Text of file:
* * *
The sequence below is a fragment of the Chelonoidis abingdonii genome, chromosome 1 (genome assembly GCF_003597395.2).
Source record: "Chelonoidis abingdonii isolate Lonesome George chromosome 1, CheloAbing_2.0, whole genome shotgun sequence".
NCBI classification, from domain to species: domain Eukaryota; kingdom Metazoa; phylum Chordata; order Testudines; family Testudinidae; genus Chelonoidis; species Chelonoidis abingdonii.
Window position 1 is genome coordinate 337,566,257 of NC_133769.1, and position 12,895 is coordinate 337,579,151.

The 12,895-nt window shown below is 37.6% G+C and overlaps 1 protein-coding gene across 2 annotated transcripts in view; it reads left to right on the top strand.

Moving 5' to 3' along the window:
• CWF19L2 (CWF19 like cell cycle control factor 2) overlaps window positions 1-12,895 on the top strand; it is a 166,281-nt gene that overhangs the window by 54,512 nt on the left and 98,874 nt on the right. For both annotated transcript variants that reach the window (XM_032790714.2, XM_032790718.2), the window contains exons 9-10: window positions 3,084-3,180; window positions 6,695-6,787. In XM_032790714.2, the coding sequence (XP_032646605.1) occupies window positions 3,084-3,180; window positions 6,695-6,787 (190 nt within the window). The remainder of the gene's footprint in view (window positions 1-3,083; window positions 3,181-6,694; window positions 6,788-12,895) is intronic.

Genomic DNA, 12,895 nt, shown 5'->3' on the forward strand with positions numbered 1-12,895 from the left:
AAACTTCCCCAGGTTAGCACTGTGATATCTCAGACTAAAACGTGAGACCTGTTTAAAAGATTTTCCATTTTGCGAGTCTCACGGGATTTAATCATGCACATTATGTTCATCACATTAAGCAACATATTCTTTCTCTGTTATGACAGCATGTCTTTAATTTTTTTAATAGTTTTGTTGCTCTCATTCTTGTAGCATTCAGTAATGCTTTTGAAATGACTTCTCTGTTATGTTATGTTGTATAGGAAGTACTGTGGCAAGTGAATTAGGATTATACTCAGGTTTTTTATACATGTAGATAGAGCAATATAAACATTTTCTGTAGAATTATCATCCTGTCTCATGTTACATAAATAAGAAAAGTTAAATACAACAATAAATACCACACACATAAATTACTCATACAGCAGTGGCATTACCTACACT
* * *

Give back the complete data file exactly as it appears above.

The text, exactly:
The sequence below is a fragment of the Chelonoidis abingdonii genome, chromosome 1 (genome assembly GCF_003597395.2).
Source record: "Chelonoidis abingdonii isolate Lonesome George chromosome 1, CheloAbing_2.0, whole genome shotgun sequence".
NCBI classification, from domain to species: domain Eukaryota; kingdom Metazoa; phylum Chordata; order Testudines; family Testudinidae; genus Chelonoidis; species Chelonoidis abingdonii.
Window position 1 is genome coordinate 337,566,257 of NC_133769.1, and position 12,895 is coordinate 337,579,151.

The 12,895-nt window shown below is 37.6% G+C and overlaps 1 protein-coding gene across 2 annotated transcripts in view; it reads left to right on the top strand.

Moving 5' to 3' along the window:
• CWF19L2 (CWF19 like cell cycle control factor 2) overlaps window positions 1-12,895 on the top strand; it is a 166,281-nt gene that overhangs the window by 54,512 nt on the left and 98,874 nt on the right. For both annotated transcript variants that reach the window (XM_032790714.2, XM_032790718.2), the window contains exons 9-10: window positions 3,084-3,180; window positions 6,695-6,787. In XM_032790714.2, the coding sequence (XP_032646605.1) occupies window positions 3,084-3,180; window positions 6,695-6,787 (190 nt within the window). The remainder of the gene's footprint in view (window positions 1-3,083; window positions 3,181-6,694; window positions 6,788-12,895) is intronic.

Genomic DNA, 12,895 nt, shown 5'->3' on the forward strand with positions numbered 1-12,895 from the left:
AAACTTCCCCAGGTTAGCACTGTGATATCTCAGACTAAAACGTGAGACCTGTTTAAAAGATTTTCCATTTTGCGAGTCTCACGGGATTTAATCATGCACATTATGTTCATCACATTAAGCAACATATTCTTTCTCTGTTATGACAGCATGTCTTTAATTTTTTTAATAGTTTTGTTGCTCTCATTCTTGTAGCATTCAGTAATGCTTTTGAAATGACTTCTCTGTTATGTTATGTTGTATAGGAAGTACTGTGGCAAGTGAATTAGGATTATACTCAGGTTTTTTATACATGTAGATAGAGCAATATAAACATTTTCTGTAGAATTATCATCCTGTCTCATGTTACATAAATAAGAAAAGTTAAATACAACAATAAATACCACACACATAAATTACTCATACAGCAGTGGCATTACCTACACT